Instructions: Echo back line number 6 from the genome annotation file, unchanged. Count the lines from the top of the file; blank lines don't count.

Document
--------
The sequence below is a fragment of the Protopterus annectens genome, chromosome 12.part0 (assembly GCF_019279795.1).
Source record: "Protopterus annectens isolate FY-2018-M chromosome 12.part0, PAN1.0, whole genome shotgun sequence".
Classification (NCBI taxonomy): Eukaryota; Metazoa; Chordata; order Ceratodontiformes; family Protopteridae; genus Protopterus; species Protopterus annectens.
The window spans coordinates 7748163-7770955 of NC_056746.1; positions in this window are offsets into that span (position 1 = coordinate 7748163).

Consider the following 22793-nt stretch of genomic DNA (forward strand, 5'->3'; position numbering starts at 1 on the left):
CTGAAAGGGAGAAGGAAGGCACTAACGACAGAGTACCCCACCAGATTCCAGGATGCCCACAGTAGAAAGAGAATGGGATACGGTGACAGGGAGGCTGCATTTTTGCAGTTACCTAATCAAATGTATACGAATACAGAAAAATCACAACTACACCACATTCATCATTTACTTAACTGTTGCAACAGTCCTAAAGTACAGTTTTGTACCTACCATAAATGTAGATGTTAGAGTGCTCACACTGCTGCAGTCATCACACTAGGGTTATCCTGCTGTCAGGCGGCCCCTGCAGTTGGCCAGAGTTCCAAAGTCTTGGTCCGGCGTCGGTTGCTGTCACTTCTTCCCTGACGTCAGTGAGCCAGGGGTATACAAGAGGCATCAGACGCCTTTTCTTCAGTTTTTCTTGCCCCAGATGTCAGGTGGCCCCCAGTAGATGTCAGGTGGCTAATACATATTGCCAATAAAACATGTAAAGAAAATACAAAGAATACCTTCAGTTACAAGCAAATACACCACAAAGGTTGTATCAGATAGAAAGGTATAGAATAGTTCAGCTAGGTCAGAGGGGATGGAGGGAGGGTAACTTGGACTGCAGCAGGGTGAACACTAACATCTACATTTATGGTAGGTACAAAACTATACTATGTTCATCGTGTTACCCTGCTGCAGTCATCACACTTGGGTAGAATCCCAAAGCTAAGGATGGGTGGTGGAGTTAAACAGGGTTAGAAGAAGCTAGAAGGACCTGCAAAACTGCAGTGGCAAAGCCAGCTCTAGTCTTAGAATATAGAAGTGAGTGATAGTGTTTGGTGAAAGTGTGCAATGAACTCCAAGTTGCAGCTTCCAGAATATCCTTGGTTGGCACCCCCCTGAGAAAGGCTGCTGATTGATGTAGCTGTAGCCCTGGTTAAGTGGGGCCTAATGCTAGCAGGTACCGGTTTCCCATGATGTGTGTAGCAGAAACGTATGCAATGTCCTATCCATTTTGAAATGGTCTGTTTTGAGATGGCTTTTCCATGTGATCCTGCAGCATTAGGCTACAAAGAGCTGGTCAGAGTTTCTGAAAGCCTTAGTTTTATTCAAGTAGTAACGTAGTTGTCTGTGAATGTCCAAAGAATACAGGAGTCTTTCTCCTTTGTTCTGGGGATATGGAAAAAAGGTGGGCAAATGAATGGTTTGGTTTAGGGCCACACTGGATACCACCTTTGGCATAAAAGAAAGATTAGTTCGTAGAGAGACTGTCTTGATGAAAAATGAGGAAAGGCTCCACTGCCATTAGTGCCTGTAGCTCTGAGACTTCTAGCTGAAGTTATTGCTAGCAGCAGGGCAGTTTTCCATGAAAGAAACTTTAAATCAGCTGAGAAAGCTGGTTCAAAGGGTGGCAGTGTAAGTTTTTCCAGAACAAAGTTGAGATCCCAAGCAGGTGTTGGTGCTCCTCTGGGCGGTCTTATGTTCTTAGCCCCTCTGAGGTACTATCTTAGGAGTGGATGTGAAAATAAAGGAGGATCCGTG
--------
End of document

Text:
CTGAAAGGGAGAAGGAAGGCACTAACGACAGAGTACCCCACCAGATTCCAGGATGCCCACAGTAGAAAGAGAATGGGATACGGTGACAGGGAGGCTGCATTTTTGCAGTTACCTAATCAAATGTATACGAATACAGAAAAATCACAACTACACCACATTCATCATTTACTTAACTGTTGCAACAGTCCTAAAGTACAGTTTTGTACCTACCATAAATGTAGATGTTAGAGTGCTCACACTGCTGCAGTCATCACACTAGGGTTATCCTGCTGTCAGGCGGCCCCTGCAGTTGGCCAGAGTTCCAAAGTCTTGGTCCGGCGTCGGTTGCTGTCACTTCTTCCCTGACGTCAGTGAGCCAGGGGTATACAAGAGGCATCAGACGCCTTTTCTTCAGTTTTTCTTGCCCCAGATGTCAGGTGGCCCCCAGTAGATGTCAGGTGGCTAATACATATTGCCAATAAAACATGTAAAGAAAATACAAAGAATACCTTCAGTTACAAGCAAATACACCACAAAGGTTGTATCAGATAGAAAGGTATAGAATAGTTCAGCTAGGTCAGAGGGGATGGAGGGAGGGTAACTTGGACTGCAGCAGGGTGAACACTAACATCTACATTTATGGTAGGTACAAAACTATACTATGTTCATCGTGTTACCCTGCTGCAGTCATCACACTTGGGTAGAATCCCAAAGCTAAGGATGGGTGGTGGAGTTAAACAGGGTTAGAAGAAGCTAGAAGGACCTGCAAAACTGCAGTGGCAAAGCCAGCTCTAGTCTTAGAATATAGAAGTGAGTGATAGTGTTTGGTGAAAGTGTGCAATGAACTCCAAGTTGCAGCTTCCAGAATATCCTTGGTTGGCACCCCCCTGAGAAAGGCTGCTGATTGATGTAGCTGTAGCCCTGGTTAAGTGGGGCCTAATGCTAGCAGGTACCGGTTTCCCATGATGTGTGTAGCAGAAACGTATGCAATGTCCTATCCATTTTGAAATGGTCTGTTTTGAGATGGCTTTTCCATGTGATCCTGCAGCATTAGGCTACAAAGAGCTGGTCAGAGTTTCTGAAAGCCTTAGTTTTATTCAAGTAGTAACGTAGTTGTCTGTGAATGTCCAAAGAATACAGGAGTCTTTCTCCTTTGTTCTGGGGATATGGAAAAAAGGTGGGCAAATGAATGGTTTGGTTTAGGGCCACACTGGATACCACCTTTGGCATAAAAGAAAGATTAGTTCGTAGAGAGACTGTCTTGATGAAAAATGAGGAAAGGCTCCACTGCCATTAGTGCCTGTAGCTCTGAGACTTCTAGCTGAAGTTATTGCTAGCAGCAGGGCAGTTTTCCATGAAAGAAACTTTAAATCAGCTGAGAAAGCTGGTTCAAAGGGTGGCAGTGTAAGTTTTTCCAGAACAAAGTTGAGATCCCAAGCAGGTGTTGGTGCTCCTCTGGGCGGTCTTATGTTCTTAGCCCCTCTGAGGTACTATCTTAGGAGTGGATGTGAAAATAAAGGAGGATCCGTG